I have often wondered, if faced with the difficult choices and moral dilemmas that our ancestors faced in times of war, the modern generation would be all for themselves or would they do the right thing , even at cost to themselves? When you read social media and newspaper’s , there’s very little evidence of self sacrifice of thinking of others first but the odd story does stand out. I suppose it really was the same in previous eras. We all like to think we’d do the right thing and are a good person but often we take the easy path through fear of selfishness. In this month’s third review we meet a killer who is testing the theory of making people choose between themselves and others. It’s ‘The Killing Choice’ by Will Shindler, published by Hodder & Stoughton (www.hodder.co.uk) on the 4th February.
This is the second book featuring Detective Inspector Alex Finn. The Library Door reviewed his previous outing in ‘The Burning Men’, a year ago. We were unfortunately late to the blog tour party for the release of this one (due to have been reviewed on the 6th Feb), as our copy was late arriving here in Ireland, due to lockdown, Covid 19, or Brexit. You can take your pick. Deliveries are proving very erratic here. Basically, if there’s a deadline, you’ll miss it but if there’s no rush, the item arrives very quickly.
Enough complaining, back to the book.. In this thriller the victims are faced with a choice by the killer. They must choose between themselves and a loved one or between two loved ones to save one person or themselves. The initial victims, Karl and his daughter Leah, are ambushed by a figure in a blank mask. At knife point, Karl is asked to make an impossible choice. Stay and they both die or leave Leah and accept the killer’s word that they will both live. If Karl leaves and Leah dies will he ever be able to live with himself? Subsequently other seemingly random people are offered similar choices as the killer leaves a trail of bodies across London. DI Finn and his detective constable, Mattie Paulson, must hunt for a killer with no face, no conscience and seemingly no motive , whilst battling problems of their own.
This is another dark crime thriller from Will Shindler, which keeps you turning the pages. It makes you think about what you’d do in the circumstances and also how social media and the mainstream media judge the motives and actions of strangers. The descriptions of the killings are quite graphic and gory, so not for the feint hearted, but the story is neatly resolved at the end, so you are at least able to sleep soundly again after finishing the book. We also get to know a little more about the lives and back stories of Alex, Mattie and another returning team member, Jackie Ojo. Alex is still struggling with grief after the death of his wife. Mattie is dealing with the increasing frailty of her parents and we are introduced to her brother. The characters are rounding out nicely.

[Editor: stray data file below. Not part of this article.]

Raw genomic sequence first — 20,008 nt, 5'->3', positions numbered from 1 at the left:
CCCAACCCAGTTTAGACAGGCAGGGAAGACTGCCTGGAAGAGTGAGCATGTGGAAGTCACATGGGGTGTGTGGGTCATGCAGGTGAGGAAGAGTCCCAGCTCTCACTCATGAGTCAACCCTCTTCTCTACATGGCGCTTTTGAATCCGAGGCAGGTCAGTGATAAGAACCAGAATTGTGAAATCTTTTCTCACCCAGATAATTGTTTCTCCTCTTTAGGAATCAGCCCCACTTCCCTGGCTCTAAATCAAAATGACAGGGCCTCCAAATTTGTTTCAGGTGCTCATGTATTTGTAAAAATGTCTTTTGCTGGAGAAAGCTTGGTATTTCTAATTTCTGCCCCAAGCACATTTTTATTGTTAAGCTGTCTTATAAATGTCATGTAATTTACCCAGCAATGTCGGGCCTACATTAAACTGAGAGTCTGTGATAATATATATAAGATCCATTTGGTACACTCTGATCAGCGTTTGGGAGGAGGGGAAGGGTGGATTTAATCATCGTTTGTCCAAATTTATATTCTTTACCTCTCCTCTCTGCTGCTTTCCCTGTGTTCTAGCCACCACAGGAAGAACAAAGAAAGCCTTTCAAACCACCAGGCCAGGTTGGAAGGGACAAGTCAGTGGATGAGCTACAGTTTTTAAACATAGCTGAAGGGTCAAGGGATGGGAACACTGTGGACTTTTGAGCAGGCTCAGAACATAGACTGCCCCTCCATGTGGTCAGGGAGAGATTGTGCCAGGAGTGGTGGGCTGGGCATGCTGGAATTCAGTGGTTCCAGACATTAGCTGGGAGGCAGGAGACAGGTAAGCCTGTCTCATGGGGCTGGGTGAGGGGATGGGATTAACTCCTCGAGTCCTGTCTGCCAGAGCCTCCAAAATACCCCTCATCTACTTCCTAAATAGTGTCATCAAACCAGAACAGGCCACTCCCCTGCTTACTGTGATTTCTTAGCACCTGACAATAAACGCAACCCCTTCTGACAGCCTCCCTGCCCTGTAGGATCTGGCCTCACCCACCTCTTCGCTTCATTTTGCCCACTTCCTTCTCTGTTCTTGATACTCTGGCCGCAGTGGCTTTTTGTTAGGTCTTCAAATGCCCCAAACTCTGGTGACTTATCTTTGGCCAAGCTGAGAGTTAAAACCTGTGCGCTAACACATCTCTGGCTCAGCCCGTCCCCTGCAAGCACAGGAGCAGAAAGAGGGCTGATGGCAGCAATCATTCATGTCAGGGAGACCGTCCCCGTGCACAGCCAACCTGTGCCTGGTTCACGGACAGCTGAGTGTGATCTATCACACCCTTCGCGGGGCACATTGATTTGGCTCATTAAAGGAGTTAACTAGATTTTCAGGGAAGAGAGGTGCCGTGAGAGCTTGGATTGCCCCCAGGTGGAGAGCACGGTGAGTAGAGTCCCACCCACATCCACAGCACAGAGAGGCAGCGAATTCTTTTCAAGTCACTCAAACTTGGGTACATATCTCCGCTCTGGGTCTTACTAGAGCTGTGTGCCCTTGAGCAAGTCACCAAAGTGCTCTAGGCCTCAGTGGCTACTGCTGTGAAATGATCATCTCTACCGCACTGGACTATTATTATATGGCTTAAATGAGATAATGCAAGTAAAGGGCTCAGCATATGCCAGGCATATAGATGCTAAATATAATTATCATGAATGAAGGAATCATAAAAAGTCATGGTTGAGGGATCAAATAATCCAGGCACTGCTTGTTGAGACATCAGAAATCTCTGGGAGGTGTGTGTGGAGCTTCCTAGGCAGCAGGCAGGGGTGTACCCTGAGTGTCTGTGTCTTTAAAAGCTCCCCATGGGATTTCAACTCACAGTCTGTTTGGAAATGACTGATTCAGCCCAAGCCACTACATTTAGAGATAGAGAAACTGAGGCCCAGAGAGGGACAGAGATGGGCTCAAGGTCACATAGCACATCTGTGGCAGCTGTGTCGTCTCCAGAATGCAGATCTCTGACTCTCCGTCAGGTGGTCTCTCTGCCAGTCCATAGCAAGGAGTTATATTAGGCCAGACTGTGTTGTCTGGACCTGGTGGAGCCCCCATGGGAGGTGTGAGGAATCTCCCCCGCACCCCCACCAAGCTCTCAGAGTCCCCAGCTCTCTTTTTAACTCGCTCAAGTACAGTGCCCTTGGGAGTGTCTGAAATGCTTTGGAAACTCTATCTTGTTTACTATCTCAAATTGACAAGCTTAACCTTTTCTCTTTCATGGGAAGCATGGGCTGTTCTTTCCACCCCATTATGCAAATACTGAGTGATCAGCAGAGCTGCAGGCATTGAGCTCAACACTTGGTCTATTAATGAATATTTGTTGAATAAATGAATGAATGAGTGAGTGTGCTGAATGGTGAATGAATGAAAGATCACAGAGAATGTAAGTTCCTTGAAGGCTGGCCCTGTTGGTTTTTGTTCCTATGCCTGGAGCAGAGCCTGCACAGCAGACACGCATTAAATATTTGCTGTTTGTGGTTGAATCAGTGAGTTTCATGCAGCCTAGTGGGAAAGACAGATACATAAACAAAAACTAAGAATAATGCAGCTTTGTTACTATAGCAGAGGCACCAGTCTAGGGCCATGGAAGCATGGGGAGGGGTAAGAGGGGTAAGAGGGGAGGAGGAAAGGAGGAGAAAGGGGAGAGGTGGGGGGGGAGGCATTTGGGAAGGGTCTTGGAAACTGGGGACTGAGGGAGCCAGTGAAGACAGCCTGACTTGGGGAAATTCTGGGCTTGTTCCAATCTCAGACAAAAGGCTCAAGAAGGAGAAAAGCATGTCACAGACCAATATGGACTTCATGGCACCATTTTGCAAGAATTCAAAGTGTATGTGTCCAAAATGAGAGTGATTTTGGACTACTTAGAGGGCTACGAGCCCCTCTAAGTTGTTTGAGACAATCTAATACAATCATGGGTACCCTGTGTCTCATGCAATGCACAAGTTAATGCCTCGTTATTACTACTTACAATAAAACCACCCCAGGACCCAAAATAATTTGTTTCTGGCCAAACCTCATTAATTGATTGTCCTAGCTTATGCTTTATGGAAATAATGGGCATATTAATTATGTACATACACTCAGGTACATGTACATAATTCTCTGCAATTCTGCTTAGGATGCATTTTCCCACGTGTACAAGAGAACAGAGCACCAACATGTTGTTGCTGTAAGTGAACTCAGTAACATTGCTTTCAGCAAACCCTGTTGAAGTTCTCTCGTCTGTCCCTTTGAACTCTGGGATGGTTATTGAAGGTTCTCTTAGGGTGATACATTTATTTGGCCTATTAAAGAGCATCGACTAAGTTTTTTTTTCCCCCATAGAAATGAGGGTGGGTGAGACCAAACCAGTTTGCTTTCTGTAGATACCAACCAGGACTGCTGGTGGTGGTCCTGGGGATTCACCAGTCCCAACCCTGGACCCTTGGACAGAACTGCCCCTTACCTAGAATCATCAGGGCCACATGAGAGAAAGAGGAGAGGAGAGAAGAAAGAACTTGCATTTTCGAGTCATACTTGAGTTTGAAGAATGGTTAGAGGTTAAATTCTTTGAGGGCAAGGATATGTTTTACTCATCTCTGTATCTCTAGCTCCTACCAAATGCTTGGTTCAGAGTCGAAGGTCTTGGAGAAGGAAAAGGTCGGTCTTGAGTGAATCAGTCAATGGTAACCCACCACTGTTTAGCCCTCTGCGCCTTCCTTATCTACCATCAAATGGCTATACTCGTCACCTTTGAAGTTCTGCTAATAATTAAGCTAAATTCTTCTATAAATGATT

This is English author Will Shindler’s (@willshindlerauthor) second book featuring his crime fighting duo of Detective Inspector Alex Finn and Detective Constable Mattie Paulsen, the other one being Burning Men (2020). Previously Shindler was a broadcast journalist with the BBC, before spending a decade as scriptwriter on such TV drama’s as Born & Bred, The Bill and Doctors. He currently combines reading the news on BBC Radio London and writing crime novels.
What I particularily like about this book and the previous book , is that Shindler has given us a killer with a motive and specific victims. I find too many authors go down the route of putting one of their central characters in the killers sights, and the books become all about the main character and sometimes about a vendetta against them , and happens in every subsequent book. Shindler has a well-reasoned motive and in these two books , a specific reason for choosing the victim and the mode of killing. Its all very satisfying when its reasoned out at the end of the book.
So what would I chose? I guess I wouldn’t know unless it happened. So maybe I shouldn’t support those threads, sites and newsfeeds which are so quick to point a finger. What I do know is that you should order or download a copy of the Killing Choice as soon as possible. That’s a no brainer at least!
Reviewed by : Georgina Murphy
This review was meant to be part of a blog tour organised by Hodder & Stoughton, to see what other reviewers thought, visit their blogs listed below. Then if you get a copy comeback and tell us what you thought, we’d really appreciate the feedback.